Please tell us a little bit about your background: 

I graduated first as a veterinary technician, and then earned a BS in Medical Technology and my DVM degree from the University of Minnesota. I’m a big believer in the power of associations and ho
ld active memberships with the AVMA, American Association of Equine Practitioners, American Association of Bovine Practitioners, American Association of Swine Veterinarians, American Animal Hospital Association, American Society of Association Executives, and the American Association of Corporate and Public Practice Veterinarians. I also served as a Trustee for the AVMA GHLIT (now known as AVMA LIFE) and served as a board member of the American Association of Corporate and Public Practice Veterinarians.

In 2013, I was named the Chief Executive Officer of the AVMA PLIT, reporting to the PLIT Board of Trustees. They were searching for a forward-looking candidate with extensive management and leadership experience in the veterinary profession and at AVMA, and I was fortunate to have the desired background and career history. My management and leadership skills were built and honed from working with great leaders and mentors throughout my career. They helped teach me about the importance of providing strategic focus, and their guidance served me very well when it came to the business operations of the PLIT, one of the most highly valued AVMA member services. My career path is one proven example of the importance of getting involved and volunteering within our profession.

I also served as the Chief Veterinary Officer of Hill’s Pet Nutrition, Inc., where from 2007 to 2013 I was responsible for managing the global veterinary teams and driving the development of innovative products and services for the veterinary profession. I served in several progressive roles at AVMA from 1991 to 2007, including Assistant and Interim Director of Scientific Activities, Associate Executive Vice President, Interim CEO of the National Council on Veterinary Economic Issues, and Assistant Executive Vice President. I began my career in a mixed-animal practice, and then I held faculty positions at the University of Minnesota while also working at an emergency clinic.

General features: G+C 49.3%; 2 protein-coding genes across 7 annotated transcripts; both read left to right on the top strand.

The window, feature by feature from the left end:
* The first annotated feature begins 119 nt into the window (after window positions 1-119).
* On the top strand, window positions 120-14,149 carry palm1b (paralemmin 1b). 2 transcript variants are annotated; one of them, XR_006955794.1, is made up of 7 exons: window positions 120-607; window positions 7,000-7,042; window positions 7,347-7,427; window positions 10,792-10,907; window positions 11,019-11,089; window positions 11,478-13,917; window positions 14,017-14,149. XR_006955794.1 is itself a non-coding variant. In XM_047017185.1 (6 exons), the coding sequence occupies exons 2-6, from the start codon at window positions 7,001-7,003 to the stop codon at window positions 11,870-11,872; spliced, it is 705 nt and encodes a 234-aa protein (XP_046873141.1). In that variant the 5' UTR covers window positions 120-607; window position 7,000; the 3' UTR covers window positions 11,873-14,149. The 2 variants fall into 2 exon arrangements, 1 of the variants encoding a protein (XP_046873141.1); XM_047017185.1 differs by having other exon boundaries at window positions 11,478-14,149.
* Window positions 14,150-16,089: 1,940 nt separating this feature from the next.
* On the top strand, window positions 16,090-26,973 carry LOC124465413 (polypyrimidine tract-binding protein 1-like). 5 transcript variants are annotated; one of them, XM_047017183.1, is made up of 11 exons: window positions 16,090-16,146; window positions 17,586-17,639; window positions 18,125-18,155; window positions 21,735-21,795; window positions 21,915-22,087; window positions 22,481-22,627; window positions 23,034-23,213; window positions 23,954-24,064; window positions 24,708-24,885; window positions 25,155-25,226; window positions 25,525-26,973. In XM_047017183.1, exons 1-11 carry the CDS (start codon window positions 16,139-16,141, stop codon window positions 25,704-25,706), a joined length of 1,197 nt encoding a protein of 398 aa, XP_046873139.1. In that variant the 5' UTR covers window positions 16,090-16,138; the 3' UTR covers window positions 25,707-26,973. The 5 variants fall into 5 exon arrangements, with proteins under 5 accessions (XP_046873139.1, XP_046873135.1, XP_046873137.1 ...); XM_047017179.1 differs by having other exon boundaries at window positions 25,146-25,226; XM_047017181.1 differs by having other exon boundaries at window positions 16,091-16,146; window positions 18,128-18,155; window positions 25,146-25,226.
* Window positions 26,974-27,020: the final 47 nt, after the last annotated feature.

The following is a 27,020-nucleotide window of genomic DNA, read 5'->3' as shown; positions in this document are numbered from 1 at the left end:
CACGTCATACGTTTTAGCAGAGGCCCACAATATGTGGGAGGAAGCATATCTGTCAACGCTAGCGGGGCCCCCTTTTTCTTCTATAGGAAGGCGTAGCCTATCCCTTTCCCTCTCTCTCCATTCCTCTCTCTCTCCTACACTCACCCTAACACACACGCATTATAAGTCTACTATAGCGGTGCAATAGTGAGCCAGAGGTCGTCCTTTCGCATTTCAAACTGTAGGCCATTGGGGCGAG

Please tell us about your current role: 

As AVMA CEO, my goal is to serve the needs of AVMA members.  My time at the AVMA and my experiences across the profession have reinforced for me time and again that our membership is very diverse, our needs are constantly evolving and our profession continues to face new challenges and opportunities. That’s why I’m committed to making certain we continue to build on the AVMA’s core strengths so that we are even more responsive to the needs of our members, and that we advocate with a strong, clear voice on behalf of our entire profession.

I’m excited to work closely with AVMA leadership and staff, and our colleagues and strategic partners, to advance the AVMA’s mission “to lead the profession by advocating for our members and advancing the science and practice of veterinary medicine to improve animal and human health.”

I’m passionate about member service, and I am honored and humbled to be entrusted with what I consider to be one of the most important positions in veterinary medicine.

Why did you choose to pursue this role? 

I’ve enjoyed a very diverse career background in virtually all aspects of the veterinary profession, and I pursued the AVMA CEO position to continue advocating for our profession. I have a strong commitment to member service and truly believe in the AVMA’s mission. Throughout all of my positions, I’ve found that initiatives that help develop leaders and provide ongoing development are integral to the success of our profession. Women volunteer leaders that I’ve worked with always delivered strong results that positively impacted our profession. I’ve been inspired by mentors and leaders throughout my career to appreciate the importance of leadership volunteer opportunities. To continue this philosophy, I actively encourage my staff to pursue leadership volunteer opportunities. Volunteerism is also a great way to build a strong network and develop relationships across the profession.

What motivates you/inspires you to continue leadership activity within our profession?

The next generation of veterinarians inspires me, including my daughter. She is a veterinary student at the University of Missouri, and I encourage her to participate in organized veterinary medicine and leadership opportunities. WVLDI clearly understands that the future of veterinary medicine is tied to the success of the people in the profession. Watching the excitement and passion of our future leaders in action, I am confident our great profession will be in very good hands.